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Constitutional Challenge Against Criminal Libel Charges In Trial

By LAMECH JOHNSON

Tribune Staff Reporter

ljohnson@tribunemedia.net

A MAGISTRATE yesterday adjourned a lawyer’s criminal libel trial pending a motion to determine whether the charges brought against her are a breach of her constitutional rights.

Maria Daxon, a former police constable and vocal defender for the rights of police officers, appeared before Magistrate Andrew Forbes for the expected start of her summary trial concerning two counts of intentional libel concerning alleged statements written about Commissioner of Police Ellison Greenslade and Assistant Commissioner of Police Leon Bethell.

When the matter was called, however, police prosecutor Supt Ercell Dorsett sought an adjournment of the proceedings due to the unavailability of the complainants.

Magistrate Forbes granted the request but said it would be the final adjournment of the matter as it was unfair to the accused.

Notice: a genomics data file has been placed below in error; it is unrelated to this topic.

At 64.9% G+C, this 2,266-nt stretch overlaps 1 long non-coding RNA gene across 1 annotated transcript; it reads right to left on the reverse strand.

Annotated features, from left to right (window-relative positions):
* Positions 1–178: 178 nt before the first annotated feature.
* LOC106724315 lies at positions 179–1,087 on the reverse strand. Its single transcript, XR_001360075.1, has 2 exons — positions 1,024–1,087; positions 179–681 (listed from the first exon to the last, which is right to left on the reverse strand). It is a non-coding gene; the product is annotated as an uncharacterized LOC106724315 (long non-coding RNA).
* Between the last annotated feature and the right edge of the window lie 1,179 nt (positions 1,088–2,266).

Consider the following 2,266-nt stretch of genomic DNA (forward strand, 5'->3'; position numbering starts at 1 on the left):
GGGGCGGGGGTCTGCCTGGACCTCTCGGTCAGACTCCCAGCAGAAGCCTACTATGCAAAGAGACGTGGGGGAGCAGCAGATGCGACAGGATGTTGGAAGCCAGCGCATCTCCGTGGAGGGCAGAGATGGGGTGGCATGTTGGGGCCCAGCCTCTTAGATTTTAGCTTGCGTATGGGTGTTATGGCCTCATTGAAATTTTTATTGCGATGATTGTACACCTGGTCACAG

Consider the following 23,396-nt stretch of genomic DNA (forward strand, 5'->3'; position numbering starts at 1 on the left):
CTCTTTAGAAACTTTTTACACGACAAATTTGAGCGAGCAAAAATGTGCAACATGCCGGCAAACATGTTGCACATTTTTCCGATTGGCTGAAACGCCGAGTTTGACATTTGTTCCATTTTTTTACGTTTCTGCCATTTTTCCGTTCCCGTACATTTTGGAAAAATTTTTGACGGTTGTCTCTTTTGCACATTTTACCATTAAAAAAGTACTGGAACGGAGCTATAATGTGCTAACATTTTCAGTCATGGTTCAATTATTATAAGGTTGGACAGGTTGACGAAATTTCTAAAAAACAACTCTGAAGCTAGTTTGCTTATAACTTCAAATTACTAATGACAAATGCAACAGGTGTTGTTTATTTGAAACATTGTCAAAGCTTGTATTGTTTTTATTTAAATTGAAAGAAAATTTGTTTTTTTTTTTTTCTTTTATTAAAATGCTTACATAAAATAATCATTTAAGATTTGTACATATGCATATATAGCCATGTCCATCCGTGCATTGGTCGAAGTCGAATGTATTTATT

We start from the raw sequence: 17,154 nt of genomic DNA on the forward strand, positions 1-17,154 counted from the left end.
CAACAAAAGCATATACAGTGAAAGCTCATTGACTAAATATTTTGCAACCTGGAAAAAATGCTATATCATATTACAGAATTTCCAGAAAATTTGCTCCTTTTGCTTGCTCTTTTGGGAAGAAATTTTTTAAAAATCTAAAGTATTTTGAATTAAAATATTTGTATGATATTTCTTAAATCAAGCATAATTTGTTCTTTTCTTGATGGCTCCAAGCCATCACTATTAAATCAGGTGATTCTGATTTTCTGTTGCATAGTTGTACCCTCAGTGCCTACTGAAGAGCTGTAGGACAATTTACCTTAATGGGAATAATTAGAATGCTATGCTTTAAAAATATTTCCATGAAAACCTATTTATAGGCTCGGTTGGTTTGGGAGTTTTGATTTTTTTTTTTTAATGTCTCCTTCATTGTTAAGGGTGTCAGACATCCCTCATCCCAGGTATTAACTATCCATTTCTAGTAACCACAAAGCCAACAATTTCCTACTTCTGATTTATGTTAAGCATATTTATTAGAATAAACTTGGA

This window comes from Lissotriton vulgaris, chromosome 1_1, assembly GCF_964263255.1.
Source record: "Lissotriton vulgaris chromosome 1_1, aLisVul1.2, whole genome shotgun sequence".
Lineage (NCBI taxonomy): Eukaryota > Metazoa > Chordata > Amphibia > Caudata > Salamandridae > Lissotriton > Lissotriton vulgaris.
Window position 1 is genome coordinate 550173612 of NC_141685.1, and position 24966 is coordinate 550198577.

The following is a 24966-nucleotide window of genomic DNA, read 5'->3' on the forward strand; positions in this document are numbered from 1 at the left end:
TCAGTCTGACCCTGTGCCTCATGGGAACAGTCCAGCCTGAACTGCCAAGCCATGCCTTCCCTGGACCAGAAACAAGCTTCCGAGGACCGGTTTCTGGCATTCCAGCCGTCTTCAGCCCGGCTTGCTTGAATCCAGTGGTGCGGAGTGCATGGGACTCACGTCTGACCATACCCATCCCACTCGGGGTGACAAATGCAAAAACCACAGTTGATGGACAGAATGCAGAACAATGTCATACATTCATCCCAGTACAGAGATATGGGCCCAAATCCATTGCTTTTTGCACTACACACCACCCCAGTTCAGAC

This was the second adjournment in the matter. When the case was called in December 2016, there was confusion as to whether police prosecution or the Office of the Attorney General would handle prosecution of the case.

Fred Smith, QC, who appeared on Daxon’s behalf yesterday, said he intended to file a motion in the Supreme Court challenging the intentional libel charge against his client.

As a result, the matter was adjourned to November 29.

It is alleged that Daxon, between August 26 and August 30, 2016 wrote defamatory statements about Commissioner Greenslade and ACP Bethell, which were likely “to injure and expose” the officers to “general hatred, contempt or ridicule.”

In her initial arraignment last September, Daxon elected to have the matter heard in Magistrate’s Court and pleaded not guilty to the allegations.

She was initially denied bail but a day later her lawyers, Glendon Rolle and Wilver Deleveaux successfully applied for bail in the Supreme Court.

Daxon remains on $100 bail.

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